Inject faults in a percentage of your requests to test how your app handles the errors. By using the policy, you can avoid deleting pods, delaying packets, or corrupting packets.

You can set two types of faults injection:

  • Delays: Delays are timing failures, such as network latency or overloaded upstreams.
  • Aborts: Aborts are crash failures, such as HTTP error codes or TCP connection failures.

For more information, see the following resources.

Before you begin

  1. Complete the multicluster getting started guide to set up the following testing environment.

    • Three clusters along with environment variables for the clusters and their Kubernetes contexts.
    • The Gloo meshctl CLI, along with other CLI tools such as kubectl and istioctl.
    • The Gloo management server in the management cluster, and the Gloo agents in the workload clusters.
    • Istio installed in the workload clusters.
    • A simple Gloo workspace setup.
  2. Install Bookinfo and other sample apps.

Configure fault injection policies

You can apply a fault injection policy at the route level. For more information, see Applying policies.

Review the following sample configuration files.

Verify fault injection policies

  1. Create the example fault injection policy for the ratings app.
      kubectl apply --context ${REMOTE_CONTEXT1} -f - << EOF
    kind: FaultInjectionPolicy
      annotations: ""
      name: faultinjection-basic
      namespace: bookinfo
      - route:
            route: ratings
          httpStatus: 418
  2. Create a route table for the ratings app. Because the policy applies at the route level, Gloo checks for the route in a route table resource.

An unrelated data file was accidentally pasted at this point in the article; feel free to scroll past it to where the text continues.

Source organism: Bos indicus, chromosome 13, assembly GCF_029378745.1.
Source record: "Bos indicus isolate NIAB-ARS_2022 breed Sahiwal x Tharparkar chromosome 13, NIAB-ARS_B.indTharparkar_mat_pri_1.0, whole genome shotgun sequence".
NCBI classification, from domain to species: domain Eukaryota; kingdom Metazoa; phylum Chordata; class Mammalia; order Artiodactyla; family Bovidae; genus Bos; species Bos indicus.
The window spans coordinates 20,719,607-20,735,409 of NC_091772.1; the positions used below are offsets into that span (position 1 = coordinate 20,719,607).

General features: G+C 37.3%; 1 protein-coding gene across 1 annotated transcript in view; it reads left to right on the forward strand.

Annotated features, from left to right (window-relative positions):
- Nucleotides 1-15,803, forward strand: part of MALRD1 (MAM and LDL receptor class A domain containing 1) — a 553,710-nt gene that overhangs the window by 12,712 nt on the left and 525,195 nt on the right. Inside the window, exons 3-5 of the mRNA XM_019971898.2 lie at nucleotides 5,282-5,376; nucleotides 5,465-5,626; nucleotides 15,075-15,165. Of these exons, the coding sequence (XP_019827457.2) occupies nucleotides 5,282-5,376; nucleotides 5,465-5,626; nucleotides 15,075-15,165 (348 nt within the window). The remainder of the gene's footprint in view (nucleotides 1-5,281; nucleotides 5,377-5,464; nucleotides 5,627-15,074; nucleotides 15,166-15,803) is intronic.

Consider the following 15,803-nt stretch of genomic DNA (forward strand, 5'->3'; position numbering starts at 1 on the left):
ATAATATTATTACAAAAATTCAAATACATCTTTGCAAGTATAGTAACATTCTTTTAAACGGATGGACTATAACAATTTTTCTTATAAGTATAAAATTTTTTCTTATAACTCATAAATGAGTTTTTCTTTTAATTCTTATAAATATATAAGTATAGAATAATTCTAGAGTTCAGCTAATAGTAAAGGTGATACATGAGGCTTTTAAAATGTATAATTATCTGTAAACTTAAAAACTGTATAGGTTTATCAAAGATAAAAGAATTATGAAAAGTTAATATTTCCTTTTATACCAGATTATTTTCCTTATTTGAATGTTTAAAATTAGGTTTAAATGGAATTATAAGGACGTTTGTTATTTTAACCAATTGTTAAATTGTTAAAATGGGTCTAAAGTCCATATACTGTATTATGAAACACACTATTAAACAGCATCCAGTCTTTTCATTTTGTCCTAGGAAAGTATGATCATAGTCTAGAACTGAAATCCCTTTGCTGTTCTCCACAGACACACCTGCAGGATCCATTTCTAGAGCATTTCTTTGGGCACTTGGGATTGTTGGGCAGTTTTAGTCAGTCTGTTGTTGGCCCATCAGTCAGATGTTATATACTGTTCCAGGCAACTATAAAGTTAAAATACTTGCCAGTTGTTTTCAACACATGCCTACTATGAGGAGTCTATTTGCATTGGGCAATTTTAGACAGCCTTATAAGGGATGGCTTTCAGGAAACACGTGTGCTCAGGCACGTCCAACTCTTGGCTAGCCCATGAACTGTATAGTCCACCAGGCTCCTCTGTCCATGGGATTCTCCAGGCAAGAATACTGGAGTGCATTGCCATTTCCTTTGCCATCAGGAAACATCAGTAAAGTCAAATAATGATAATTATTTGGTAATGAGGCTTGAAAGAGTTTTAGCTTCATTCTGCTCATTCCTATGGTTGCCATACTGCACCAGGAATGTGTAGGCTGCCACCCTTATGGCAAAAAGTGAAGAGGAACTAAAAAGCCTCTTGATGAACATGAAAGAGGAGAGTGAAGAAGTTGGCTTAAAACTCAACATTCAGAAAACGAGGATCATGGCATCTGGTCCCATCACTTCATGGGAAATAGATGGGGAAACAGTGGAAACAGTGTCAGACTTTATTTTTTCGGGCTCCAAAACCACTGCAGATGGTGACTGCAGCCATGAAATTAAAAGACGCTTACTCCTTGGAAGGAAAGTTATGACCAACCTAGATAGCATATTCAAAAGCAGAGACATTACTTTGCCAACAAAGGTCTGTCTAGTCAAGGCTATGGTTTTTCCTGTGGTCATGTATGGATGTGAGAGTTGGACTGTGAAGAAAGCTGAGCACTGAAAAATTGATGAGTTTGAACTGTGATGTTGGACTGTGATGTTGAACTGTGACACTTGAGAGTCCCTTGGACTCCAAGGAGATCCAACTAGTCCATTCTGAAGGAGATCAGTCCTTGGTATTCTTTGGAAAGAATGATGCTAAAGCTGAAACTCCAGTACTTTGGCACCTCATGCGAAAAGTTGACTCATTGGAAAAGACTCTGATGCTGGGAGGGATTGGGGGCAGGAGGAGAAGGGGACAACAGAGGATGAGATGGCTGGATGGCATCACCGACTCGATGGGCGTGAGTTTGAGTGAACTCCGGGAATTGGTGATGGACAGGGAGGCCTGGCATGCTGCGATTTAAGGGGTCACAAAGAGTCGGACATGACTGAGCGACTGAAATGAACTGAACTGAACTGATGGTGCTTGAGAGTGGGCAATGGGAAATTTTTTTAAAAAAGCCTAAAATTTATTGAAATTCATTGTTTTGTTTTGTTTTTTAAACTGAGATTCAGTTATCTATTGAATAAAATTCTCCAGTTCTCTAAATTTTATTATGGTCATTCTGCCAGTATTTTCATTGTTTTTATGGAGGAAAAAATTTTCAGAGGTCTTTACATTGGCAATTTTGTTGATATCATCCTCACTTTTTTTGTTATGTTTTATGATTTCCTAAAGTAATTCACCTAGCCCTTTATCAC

kubectl apply --context ${REMOTE_CONTEXT1} -f - << EOF
    kind: RouteTable
      name: ratings-rt
      namespace: bookinfo
      - ratings
      - forwardTo:
          - ref:
              name: ratings
              namespace: bookinfo
          route: ratings
      - {}

    Review the following table to understand this configuration. For more information, see the API docs.

    hostsThe host that the route table routes traffic for. In this example, the ratings host matches the ratings service within the mesh.
    http.forwardTo.destinationsThe destination to forward requests that come in along the host route. In this example, the ratings service is selected.
    http.labelsThe label for the route. This label must match the label that the policy selects.
    workloadSelectorsThe source workloads within the mesh that this route table routes traffic for. In the example, all workloads are selected. This way, the curl container that you create in subsequent steps can send a request along the ratings route.
  3. Send a request to the ratings app from within the mesh.
  4. Verify that you notice the fault from the previous examples.
    • Abort: All inbound requests to the ratings service result in a 418 Unknown HTTP status code.
    • Delay: All inbound requests to the ratings service have a five second delay.
    • Both abort and delay: 10% of the calls return 418 Unknown HTTP status code responses, and 40% have a five second delay before they send a response.
  5. Optional: Clean up the resources that you created.
      kubectl --context $REMOTE_CONTEXT1 -n bookinfo delete routetable ratings-rt
    kubectl --context $REMOTE_CONTEXT1 -n bookinfo delete faultinjectionpolicy faultinjection-basic